When your gas water heater tank eventually fails, all the water in that tank will have to go somewhere. That five-gallon drip-pan is no match for a failed gas water heater tank! With many water heaters being installed in attics here in Texas, you can imagine what happens next. Many water damage insurance claims are filed annually for damage caused by failed water heaters in the attic. Many of these claims are denied due to negligence. The simple act of not performing regular maintenance on your water heater can result in your insurance company denying your application for that water damage. In addition to the cost of the water heater and the installation, imagine another $10,000 in damages to your ceilings, rugs, wood floors, and personal belongings.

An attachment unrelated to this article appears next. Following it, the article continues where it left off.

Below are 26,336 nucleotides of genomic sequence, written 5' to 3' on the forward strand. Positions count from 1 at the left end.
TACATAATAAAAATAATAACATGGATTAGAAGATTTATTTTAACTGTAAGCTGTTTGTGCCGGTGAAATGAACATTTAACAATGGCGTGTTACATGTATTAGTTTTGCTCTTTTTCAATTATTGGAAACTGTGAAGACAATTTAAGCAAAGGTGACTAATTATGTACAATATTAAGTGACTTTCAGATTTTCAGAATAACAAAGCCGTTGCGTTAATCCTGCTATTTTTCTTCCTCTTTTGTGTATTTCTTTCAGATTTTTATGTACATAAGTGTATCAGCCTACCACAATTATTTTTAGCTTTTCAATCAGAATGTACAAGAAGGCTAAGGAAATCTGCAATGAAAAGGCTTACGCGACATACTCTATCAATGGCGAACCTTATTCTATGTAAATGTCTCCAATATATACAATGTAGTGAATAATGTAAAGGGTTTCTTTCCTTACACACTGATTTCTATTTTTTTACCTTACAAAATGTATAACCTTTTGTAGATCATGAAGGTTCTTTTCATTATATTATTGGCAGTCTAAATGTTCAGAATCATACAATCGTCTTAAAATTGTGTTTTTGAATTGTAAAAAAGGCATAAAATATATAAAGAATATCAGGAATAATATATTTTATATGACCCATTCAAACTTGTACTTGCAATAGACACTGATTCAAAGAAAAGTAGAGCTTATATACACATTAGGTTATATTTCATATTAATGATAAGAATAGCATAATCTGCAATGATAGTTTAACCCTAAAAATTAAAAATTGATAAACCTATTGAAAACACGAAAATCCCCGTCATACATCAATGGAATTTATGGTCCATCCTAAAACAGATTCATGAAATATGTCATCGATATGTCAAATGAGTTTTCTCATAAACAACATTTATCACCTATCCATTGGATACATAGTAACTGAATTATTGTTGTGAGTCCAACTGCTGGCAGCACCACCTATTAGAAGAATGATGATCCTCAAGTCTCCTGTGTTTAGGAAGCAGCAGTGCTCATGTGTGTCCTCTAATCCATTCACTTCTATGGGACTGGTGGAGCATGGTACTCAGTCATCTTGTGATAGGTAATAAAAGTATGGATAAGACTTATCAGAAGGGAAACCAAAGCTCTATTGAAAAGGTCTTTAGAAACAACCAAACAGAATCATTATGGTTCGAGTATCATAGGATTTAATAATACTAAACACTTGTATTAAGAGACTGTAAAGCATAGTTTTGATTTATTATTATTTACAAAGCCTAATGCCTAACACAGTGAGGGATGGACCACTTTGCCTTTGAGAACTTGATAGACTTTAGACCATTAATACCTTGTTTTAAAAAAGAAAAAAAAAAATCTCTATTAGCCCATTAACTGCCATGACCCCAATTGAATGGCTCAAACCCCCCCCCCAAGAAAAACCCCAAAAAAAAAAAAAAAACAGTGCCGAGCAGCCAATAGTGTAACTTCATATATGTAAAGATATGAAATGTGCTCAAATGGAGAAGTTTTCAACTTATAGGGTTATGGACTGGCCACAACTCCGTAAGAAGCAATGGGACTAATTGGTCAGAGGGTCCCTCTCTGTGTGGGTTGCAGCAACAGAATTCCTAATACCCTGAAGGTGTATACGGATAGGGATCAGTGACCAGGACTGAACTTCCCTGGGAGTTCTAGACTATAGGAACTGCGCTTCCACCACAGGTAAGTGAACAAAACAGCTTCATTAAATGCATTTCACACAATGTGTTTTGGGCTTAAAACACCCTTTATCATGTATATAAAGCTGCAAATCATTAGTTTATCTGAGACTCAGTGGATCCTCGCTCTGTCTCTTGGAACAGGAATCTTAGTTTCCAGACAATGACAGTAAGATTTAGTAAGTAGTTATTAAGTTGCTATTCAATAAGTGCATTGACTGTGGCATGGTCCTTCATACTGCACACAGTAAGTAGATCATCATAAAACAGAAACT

Can I perform some maintenance on my water heater?
1. Drain sediment build-up from the water heater
As previously mentioned, the hot water tank can build up sediment at the bottom of the tank over a period leading to several different problems. The solution to this is flushing your tank using the tank drain valve. These sediments can be removed, and questions can be avoided. Cleaning a tank is something you can do at home by adhering to the following steps:
- Turn gas pilot control valve to the “pilot” setting.
- Shut-off the cold-water supply to the water heater.
- Open the nearest hot-water faucet.
- Attach a garden hose to the drain valve and place the hose’s open end in a utility sink or floor drain.
- Open the tank drain valve.